Puyallup Cinemas

1200 Fourth Avenue NW,
Puyallup, WA 98371

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Opened in 1983. Closed in 2004. It was one of those quickly erected theaters of the 1980s. It became a second-run theater in its later days. Building is just sitting there empty now.

Contributed by Kate DeWeese

Recent comments (view all 10 comments)

KenLayton
KenLayton on March 30, 2007 at 6:28 pm

Built by Tom Moyer’s Luxury Theatres. Then operated later by Act 3 Theaters and then by Regal Cinemas before closing. The building is for lease.

KenLayton
KenLayton on March 31, 2007 at 6:32 am

Yup that’s it alright. Too bad a church is going to get it.

danlbuckley
danlbuckley on May 6, 2007 at 4:46 pm

I actually managed this theater from 1984 until 1988. Kate is right in her initial post – it was one of those quickly built theaters built mainly to keep the competition out. The population center of Puyallup moved from the downtown area to the South Hill area – a few miles away.

It is built with a car dealership directly in front of it and the Puyallup River directly behind it (it had flooded the parking lot while I was there). To one side is K-Mart and the other side are facility buildings for the city and a skate park. There isn’t enough room for a Wal-Mart (there are two Super Wal-Marts already in town anyway).

I had no idea that a church was buying it – I guess times change…

markinthedark
markinthedark on August 21, 2007 at 2:06 pm

Dan, no disrespect, but wow this was a bad theatre from the day it opened. A true showplace for Tom Moyer’s “Luxury Theatres” chain. My parents took us kids to opening weekend in 1983 to see Mr. Mom and vowed never to return (we did, but they usually defaulted to the Tacoma South or Tacoma Mall Twin if they could). All auditoriums had seperate doors with no light trap leading to the hallway, letting light spill in. The heavy doors also had latches (why?) that clanked when opening or closing. Screen masking seemed to be common size so no matter of you were watching a scope picture or a 1.85 the image would be cropped. Mono sound. Luxury Theatres lovely brown-orange-yellow motif. At least the seats were confy if you sat in the back half of the auditorium. The front half were cheap thin seats. We went to see an odd documentary called “Trek” in 1985 that Luxury Theatres had booked into all their theatres. 1 hour in when the changeover was meant to happen the screen went white and the other projector did not fire up. The projectionist opened up the window and yelled down to the audience that there would be a short intermission, as if it were normal. Something tells me it might have been a regular occurance. At least Act III spiffed the place up when they took over, adding digital sound, replacing the ugly curtains with nice dark green ones, replacing the seats and possibly even putting in proper masking. I saw “The Birdcage” there in the big auditorium and was surprised by the impovement. I am surprised they could not keep it open as a discount house.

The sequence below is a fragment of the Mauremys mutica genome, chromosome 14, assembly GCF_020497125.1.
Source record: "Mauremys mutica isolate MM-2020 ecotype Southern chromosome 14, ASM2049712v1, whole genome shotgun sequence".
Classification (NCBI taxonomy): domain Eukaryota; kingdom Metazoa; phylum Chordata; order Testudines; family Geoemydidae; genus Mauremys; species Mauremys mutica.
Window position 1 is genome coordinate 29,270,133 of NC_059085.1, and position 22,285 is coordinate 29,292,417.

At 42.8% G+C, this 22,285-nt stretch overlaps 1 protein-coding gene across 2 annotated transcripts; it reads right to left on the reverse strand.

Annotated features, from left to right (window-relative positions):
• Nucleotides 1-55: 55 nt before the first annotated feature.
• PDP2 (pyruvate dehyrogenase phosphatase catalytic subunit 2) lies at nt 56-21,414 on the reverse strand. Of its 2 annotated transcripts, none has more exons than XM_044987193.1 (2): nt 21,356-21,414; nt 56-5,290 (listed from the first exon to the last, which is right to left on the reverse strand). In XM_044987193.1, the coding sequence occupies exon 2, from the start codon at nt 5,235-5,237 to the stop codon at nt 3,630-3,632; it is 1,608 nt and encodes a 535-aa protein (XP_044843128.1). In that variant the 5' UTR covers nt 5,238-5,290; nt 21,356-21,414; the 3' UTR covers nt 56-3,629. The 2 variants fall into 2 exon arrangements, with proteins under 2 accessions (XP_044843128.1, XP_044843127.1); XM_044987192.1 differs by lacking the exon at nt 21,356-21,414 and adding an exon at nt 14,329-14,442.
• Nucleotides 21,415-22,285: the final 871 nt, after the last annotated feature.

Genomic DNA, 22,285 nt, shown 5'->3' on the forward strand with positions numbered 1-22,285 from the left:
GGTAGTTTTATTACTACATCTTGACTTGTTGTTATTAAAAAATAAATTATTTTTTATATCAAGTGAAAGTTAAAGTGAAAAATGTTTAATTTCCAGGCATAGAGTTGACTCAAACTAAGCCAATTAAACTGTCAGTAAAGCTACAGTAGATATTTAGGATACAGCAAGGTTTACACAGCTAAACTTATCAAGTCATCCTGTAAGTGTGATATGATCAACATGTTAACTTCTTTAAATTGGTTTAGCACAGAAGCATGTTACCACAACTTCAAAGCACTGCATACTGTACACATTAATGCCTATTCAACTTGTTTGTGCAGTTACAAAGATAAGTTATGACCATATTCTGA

KenLayton
KenLayton on August 21, 2007 at 3:31 pm

At the time of closing, Regal Cinemas was operating it. It made money, but they did not want to operate any discount theaters.

danlbuckley
danlbuckley on August 21, 2007 at 3:46 pm

Mark, no offense taken. Luxury Theatres were the worse thing to happen to motion pictures in the Pacific Northwest. The owner (Tom Moyer of Portland) was very cheap and had no love for the cinema. He was in the business for one reason only – to make money.

To illustrate how cheap he was, we were required to return burned out light bulbs (yes, even cheap 100 watt bulbs) to Portland BEFORE they would send a replacement to us. Managers ended up buying their own bulbs just to avoid this stupidity.

In the early 1980’s there was only one mentality coming from Luxury’s Portland offices – build and operate a theater as cheaply as possible. They were designed to get people (and their money) in and out as quickly as possible while spending as little of the company’s money as possible. True, this is how businesses operate – but Luxury took it to extremes.

Outside of the managers (who were usually quite young), we hired almost only high school kids at minimum wage and worked them as long as we could before they wised up and moved on to something better.

My worst job ever.

KenLayton
KenLayton on August 21, 2007 at 4:15 pm

And today Tom Moyer has a net worth of 625 million dollars. He made his in the theater industry.

danlbuckley
danlbuckley on August 21, 2007 at 4:23 pm

$625 Million??? Serious?

The stories I could tell about his frugality. But, I guess that’s why he has the money now. :)

rivest266
rivest266 on July 18, 2010 at 4:09 pm

Tom Moyer wanted to sell his chain to United Artists in 1988. View link

danlbuckley
danlbuckley on May 4, 2011 at 5:12 pm

Quick update. The building (most of it, at least) is now a Goodwill store. Seems kind of fitting.

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